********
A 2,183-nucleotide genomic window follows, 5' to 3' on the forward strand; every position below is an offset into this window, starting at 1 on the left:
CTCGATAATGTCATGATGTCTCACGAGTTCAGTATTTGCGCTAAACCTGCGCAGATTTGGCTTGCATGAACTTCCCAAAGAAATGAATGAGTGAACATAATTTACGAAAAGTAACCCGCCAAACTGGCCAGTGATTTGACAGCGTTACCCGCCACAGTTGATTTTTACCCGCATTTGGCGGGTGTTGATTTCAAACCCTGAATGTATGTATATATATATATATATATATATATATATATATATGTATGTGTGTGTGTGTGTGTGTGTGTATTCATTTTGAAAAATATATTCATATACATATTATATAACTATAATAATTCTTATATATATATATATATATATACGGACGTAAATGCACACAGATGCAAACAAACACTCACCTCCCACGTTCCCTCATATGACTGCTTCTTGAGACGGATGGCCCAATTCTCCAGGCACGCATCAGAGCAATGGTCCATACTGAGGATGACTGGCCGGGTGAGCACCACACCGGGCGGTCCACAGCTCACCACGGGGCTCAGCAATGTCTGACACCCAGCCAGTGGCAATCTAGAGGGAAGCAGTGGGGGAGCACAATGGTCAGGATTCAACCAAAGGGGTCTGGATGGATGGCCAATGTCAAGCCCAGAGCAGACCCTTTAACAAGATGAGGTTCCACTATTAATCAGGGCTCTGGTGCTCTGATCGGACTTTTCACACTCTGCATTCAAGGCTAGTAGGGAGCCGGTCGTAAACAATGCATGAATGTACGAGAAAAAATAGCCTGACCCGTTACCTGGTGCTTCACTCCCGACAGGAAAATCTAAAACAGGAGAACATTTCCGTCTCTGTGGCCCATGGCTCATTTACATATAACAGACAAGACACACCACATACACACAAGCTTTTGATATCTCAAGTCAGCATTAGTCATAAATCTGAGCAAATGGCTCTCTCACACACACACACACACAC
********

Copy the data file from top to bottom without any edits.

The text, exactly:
A 2,183-nucleotide genomic window follows, 5' to 3' on the forward strand; every position below is an offset into this window, starting at 1 on the left:
CTCGATAATGTCATGATGTCTCACGAGTTCAGTATTTGCGCTAAACCTGCGCAGATTTGGCTTGCATGAACTTCCCAAAGAAATGAATGAGTGAACATAATTTACGAAAAGTAACCCGCCAAACTGGCCAGTGATTTGACAGCGTTACCCGCCACAGTTGATTTTTACCCGCATTTGGCGGGTGTTGATTTCAAACCCTGAATGTATGTATATATATATATATATATATATATATATATATATGTATGTGTGTGTGTGTGTGTGTGTGTATTCATTTTGAAAAATATATTCATATACATATTATATAACTATAATAATTCTTATATATATATATATATATATACGGACGTAAATGCACACAGATGCAAACAAACACTCACCTCCCACGTTCCCTCATATGACTGCTTCTTGAGACGGATGGCCCAATTCTCCAGGCACGCATCAGAGCAATGGTCCATACTGAGGATGACTGGCCGGGTGAGCACCACACCGGGCGGTCCACAGCTCACCACGGGGCTCAGCAATGTCTGACACCCAGCCAGTGGCAATCTAGAGGGAAGCAGTGGGGGAGCACAATGGTCAGGATTCAACCAAAGGGGTCTGGATGGATGGCCAATGTCAAGCCCAGAGCAGACCCTTTAACAAGATGAGGTTCCACTATTAATCAGGGCTCTGGTGCTCTGATCGGACTTTTCACACTCTGCATTCAAGGCTAGTAGGGAGCCGGTCGTAAACAATGCATGAATGTACGAGAAAAAATAGCCTGACCCGTTACCTGGTGCTTCACTCCCGACAGGAAAATCTAAAACAGGAGAACATTTCCGTCTCTGTGGCCCATGGCTCATTTACATATAACAGACAAGACACACCACATACACACAAGCTTTTGATATCTCAAGTCAGCATTAGTCATAAATCTGAGCAAATGGCTCTCTCACACACACACACACACAC